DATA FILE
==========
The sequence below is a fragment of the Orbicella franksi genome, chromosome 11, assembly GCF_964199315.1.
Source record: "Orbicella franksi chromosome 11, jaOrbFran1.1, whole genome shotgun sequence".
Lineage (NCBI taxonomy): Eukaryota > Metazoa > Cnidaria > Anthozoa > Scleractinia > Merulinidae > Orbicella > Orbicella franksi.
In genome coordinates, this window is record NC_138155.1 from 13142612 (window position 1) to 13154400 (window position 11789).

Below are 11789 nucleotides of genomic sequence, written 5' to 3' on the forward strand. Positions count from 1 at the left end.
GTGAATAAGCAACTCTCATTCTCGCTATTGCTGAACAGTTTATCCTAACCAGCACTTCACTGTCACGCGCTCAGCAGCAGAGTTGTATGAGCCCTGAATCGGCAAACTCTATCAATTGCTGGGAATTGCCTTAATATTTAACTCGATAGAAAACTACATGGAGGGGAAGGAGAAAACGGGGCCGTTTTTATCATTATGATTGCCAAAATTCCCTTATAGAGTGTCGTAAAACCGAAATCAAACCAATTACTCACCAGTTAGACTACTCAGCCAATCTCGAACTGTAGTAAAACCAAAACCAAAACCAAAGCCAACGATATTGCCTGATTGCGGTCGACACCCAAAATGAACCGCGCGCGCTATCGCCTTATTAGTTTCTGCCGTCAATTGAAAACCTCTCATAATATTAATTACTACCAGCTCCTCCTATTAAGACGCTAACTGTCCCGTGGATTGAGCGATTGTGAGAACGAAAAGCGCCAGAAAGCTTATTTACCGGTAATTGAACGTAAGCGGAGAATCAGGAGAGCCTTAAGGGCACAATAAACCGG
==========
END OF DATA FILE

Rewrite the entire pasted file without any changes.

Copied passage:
The sequence below is a fragment of the Orbicella franksi genome, chromosome 11, assembly GCF_964199315.1.
Source record: "Orbicella franksi chromosome 11, jaOrbFran1.1, whole genome shotgun sequence".
Lineage (NCBI taxonomy): Eukaryota > Metazoa > Cnidaria > Anthozoa > Scleractinia > Merulinidae > Orbicella > Orbicella franksi.
In genome coordinates, this window is record NC_138155.1 from 13142612 (window position 1) to 13154400 (window position 11789).

Below are 11789 nucleotides of genomic sequence, written 5' to 3' on the forward strand. Positions count from 1 at the left end.
GTGAATAAGCAACTCTCATTCTCGCTATTGCTGAACAGTTTATCCTAACCAGCACTTCACTGTCACGCGCTCAGCAGCAGAGTTGTATGAGCCCTGAATCGGCAAACTCTATCAATTGCTGGGAATTGCCTTAATATTTAACTCGATAGAAAACTACATGGAGGGGAAGGAGAAAACGGGGCCGTTTTTATCATTATGATTGCCAAAATTCCCTTATAGAGTGTCGTAAAACCGAAATCAAACCAATTACTCACCAGTTAGACTACTCAGCCAATCTCGAACTGTAGTAAAACCAAAACCAAAACCAAAGCCAACGATATTGCCTGATTGCGGTCGACACCCAAAATGAACCGCGCGCGCTATCGCCTTATTAGTTTCTGCCGTCAATTGAAAACCTCTCATAATATTAATTACTACCAGCTCCTCCTATTAAGACGCTAACTGTCCCGTGGATTGAGCGATTGTGAGAACGAAAAGCGCCAGAAAGCTTATTTACCGGTAATTGAACGTAAGCGGAGAATCAGGAGAGCCTTAAGGGCACAATAAACCGG